No one enjoys getting into a fight, especially with someone you love. Yet, many of us find ourselves over and over falling into contentious arguments, with the members of our own family, especially over our survival preparation goals and actions. Some of our loved ones doubt that our concerns about the future are reasonable. “It won’t get that bad,” they insist. Or maybe they just don’t want to give up this or that convenience or play thing. Maybe the argument is over finances. It could be with your husband, your wife, or with your children. These conflicts tear at the bonds that keep our families together. Rather than fight, many of us simply sulk away. Sulking people don’t make good survivalists or preparers. Neither do folks who are seething with anger. There must be a better way to face and overcome conflict. There must be a better way to bring our families along in the work of preparation. There is.
A Loving Way to Argue
The foundational basis of all healthy human relationships is love. That sounds so abstract, doesn’t it? Too often we hear the call to love and we instantly start thinking about a feeling, something that happens to you when your hormones get fired up. But that’s not the kind of love we need. It’s not the sort of love that you can build a relationship on. The kind of love that’s needed is not a feeling. It’s a choice. The kind of love that anchors families and friends together is a love that chooses to seek the good of the other.
Now what does all this talk about love have to do with arguing? If “love means never having to say you’re sorry,” it must surely mean that love has nothing to do with arguments. But it does. Arguments will necessarily come up within all relationships. The question is not whether we can we avoid having arguments but rather, whether those arguments will be loving or not. Most often they are not. When the other person challenges you or questions your motives or just gets in the way of your plans, you first instinct is to take offense. “How dare they!?” Up go the hackles. Love dwindles and even dies under such conditions.
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Learning to Fight Fair (and Win!)
Is there another way to argue; a way in which love will not only survive, but thrive? There is. When your husband or wife or child or friend opposes you it is always because they have a different idea concerning the big problem or concerning the best way to solve the big problem. Do you know what their concern is? Have you listened to their objections? What’s their plan to solve the problem? If you love them, you will find the answers to those questions. Perhaps you might discover that they really do have a point after all. Or you may conclude that they’re concern is not legitimate after all. What then? Now comes the tough part.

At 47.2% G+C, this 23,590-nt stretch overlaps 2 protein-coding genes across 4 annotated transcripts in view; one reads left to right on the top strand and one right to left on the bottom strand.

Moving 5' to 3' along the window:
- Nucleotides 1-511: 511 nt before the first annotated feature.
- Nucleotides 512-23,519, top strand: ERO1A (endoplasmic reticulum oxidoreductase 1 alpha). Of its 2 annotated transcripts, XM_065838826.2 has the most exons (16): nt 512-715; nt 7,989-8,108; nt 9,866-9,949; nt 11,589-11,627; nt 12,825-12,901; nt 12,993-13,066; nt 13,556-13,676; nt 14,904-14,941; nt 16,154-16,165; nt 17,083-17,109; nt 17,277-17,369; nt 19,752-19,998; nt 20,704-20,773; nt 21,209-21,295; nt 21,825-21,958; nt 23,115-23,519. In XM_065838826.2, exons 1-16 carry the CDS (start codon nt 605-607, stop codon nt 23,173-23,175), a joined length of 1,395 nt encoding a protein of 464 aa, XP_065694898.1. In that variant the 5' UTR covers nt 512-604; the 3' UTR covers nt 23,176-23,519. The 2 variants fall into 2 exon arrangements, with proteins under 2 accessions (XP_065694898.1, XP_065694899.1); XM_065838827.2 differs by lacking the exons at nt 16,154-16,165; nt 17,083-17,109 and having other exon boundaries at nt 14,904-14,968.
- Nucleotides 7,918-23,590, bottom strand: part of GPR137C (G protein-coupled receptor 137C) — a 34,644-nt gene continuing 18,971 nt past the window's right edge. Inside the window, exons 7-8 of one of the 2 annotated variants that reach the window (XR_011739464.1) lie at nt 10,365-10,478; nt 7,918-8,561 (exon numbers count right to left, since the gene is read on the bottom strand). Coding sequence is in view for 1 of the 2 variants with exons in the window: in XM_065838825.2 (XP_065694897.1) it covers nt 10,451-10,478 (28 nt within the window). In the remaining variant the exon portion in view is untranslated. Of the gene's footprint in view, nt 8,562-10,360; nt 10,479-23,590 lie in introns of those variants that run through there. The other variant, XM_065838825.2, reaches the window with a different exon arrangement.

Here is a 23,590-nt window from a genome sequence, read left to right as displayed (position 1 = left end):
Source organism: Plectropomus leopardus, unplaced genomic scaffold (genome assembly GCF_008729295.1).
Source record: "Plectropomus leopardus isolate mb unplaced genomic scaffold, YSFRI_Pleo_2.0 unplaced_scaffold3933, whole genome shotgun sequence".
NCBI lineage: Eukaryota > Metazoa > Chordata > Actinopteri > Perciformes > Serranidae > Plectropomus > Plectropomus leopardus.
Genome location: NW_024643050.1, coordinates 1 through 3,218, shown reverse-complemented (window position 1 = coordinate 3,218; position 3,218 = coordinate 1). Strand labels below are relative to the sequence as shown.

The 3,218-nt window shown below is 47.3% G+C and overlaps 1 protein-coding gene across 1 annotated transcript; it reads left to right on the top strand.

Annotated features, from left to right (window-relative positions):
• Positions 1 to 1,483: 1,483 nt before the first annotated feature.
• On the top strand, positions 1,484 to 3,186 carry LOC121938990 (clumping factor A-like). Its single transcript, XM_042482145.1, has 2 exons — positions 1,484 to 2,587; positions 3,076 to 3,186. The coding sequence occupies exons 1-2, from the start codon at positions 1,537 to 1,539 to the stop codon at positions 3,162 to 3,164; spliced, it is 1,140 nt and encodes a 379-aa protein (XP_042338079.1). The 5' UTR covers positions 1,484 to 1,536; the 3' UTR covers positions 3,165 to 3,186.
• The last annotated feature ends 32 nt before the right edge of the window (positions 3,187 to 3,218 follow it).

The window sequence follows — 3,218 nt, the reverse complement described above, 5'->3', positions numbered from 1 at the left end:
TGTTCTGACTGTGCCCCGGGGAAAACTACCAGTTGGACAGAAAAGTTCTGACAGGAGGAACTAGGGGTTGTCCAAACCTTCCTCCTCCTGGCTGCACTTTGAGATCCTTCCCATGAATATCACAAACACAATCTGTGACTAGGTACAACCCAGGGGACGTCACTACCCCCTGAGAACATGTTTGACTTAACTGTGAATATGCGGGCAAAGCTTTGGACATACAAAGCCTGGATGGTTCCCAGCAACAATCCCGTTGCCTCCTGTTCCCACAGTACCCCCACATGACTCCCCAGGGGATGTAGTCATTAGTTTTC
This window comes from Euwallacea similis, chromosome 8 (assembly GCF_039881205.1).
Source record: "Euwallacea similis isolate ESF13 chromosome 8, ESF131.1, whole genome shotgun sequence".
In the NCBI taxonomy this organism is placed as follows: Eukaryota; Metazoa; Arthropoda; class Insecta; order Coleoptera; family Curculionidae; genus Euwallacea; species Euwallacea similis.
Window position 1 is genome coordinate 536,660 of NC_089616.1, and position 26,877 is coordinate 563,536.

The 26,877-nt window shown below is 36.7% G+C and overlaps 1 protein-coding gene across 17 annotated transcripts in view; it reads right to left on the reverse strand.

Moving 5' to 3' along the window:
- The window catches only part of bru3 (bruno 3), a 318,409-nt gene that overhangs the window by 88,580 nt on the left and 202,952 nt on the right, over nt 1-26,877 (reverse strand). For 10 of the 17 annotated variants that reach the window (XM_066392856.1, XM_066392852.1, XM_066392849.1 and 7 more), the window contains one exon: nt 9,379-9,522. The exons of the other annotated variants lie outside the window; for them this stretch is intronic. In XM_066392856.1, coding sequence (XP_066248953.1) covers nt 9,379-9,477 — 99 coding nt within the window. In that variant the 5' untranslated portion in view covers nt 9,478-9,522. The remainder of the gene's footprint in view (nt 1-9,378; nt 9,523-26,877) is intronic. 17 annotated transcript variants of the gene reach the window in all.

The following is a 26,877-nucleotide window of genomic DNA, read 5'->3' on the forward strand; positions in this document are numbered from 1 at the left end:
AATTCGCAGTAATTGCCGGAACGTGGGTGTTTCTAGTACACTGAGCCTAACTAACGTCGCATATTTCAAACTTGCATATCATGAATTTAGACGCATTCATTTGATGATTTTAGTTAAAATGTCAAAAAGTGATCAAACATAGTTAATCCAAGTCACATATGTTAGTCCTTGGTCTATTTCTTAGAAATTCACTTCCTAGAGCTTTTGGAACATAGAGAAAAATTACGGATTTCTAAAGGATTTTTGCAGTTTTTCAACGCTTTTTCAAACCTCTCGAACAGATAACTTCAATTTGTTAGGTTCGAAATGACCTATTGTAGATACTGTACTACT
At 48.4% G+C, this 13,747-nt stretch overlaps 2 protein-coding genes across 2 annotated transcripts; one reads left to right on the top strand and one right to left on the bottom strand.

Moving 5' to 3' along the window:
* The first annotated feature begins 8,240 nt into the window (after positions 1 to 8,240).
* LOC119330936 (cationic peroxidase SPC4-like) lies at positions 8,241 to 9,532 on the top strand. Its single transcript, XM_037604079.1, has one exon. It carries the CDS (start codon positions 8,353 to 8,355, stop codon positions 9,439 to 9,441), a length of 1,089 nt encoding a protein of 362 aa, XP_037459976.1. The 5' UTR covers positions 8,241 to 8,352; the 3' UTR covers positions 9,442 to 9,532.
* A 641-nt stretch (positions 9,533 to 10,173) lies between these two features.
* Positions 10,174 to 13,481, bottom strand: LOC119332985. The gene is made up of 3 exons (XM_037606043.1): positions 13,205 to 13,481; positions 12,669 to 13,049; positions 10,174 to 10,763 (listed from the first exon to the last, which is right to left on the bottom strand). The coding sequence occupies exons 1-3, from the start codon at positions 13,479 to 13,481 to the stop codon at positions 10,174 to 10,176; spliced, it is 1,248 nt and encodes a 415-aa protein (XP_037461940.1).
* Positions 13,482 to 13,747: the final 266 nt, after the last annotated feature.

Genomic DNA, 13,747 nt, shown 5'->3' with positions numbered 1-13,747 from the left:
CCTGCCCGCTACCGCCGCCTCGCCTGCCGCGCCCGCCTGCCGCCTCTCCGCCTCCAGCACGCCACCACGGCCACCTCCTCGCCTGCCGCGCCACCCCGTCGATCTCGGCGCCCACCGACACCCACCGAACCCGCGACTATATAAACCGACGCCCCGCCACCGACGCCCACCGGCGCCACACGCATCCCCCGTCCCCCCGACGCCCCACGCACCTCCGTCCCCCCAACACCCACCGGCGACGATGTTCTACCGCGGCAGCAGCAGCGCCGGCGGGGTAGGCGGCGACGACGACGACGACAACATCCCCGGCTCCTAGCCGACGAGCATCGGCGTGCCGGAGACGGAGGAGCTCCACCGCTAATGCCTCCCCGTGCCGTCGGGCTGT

If you want to argue lovingly, you must know what your opponent’s big concern is. Then you have to show him or her that your plan, your solution to their big problem, will work better than their solution will. Do you see how love is working in this kind of argument? Instead of simply trying to get my way, I’m laboring to do good to the other person.
A Practice Argument
Let’s consider a hypothetical argument. You’ve been reading the material on this web site. You’ve become convinced that it’s high time to begin taking responsibility for your family’s preparedness for danger or disaster. You have decided that you need to start allocating funds to buy extra food supplies, alternative energy sources, guns, or whatever. But when you begin to talk to your wife about your plans, she ridicules them. She is convinced that the government would never let it get that bad, that there are too many smart people out there to let this kind of disaster ever overtake us. And so you bluster. Or at least you start to. But then you remember that you must love your wife in the way you argue.
Instead of demeaning her view or calling her names, you sit down and ask her to tell you why she has such confidence in the state. What has she read? Ask her to tell you why she thinks your desire to stock away supplies is improper. And then you have to listen. Fear motivates almost everyone at some level. What’s she afraid of, really? You may discover, and for the purposes of this exercise we’ll decided you have discovered that she is afraid to think about losing electricity for weeks or months, or going broke, or facing some other unknown kind of disaster. Perhaps, like many of us, her first instinct is to pretend it won’t happen.
What can you now do to show your wife that your plan will work better to solver her real concern than her plan will. It’s not so hard. Her response involves doing nothing. Yours at least has the advantage of keeping you busy doing something. And besides, even if the disaster you’re expecting never comes, the stocks of food or water can always come in handy when small disorders befall (short term power loss, temporary financial difficulty, etc.) If her big concern is fear, you give comfort. You show her that your preparations will mean that she won’t have to fear what’s coming, at least not as much. Show her that your plans are reasonable responses to the danger we all face. And then hug her.
Everyone wants to be taken seriously. Everyone wants to be loved. When you find yourself in a conflict with another person, set about to do these two things. Listen carefully to their concerns. Then show them how your proposed plan will help solve their big concern better than the plan they’re using. In so doing, you are demonstrating that you have their best interests at heart. You’re showing that you care about their opinions and that you love them. This is how you argue in love. And don’t be surprised if you begin to find your arguments succeeding.
©2012 Off the Grid News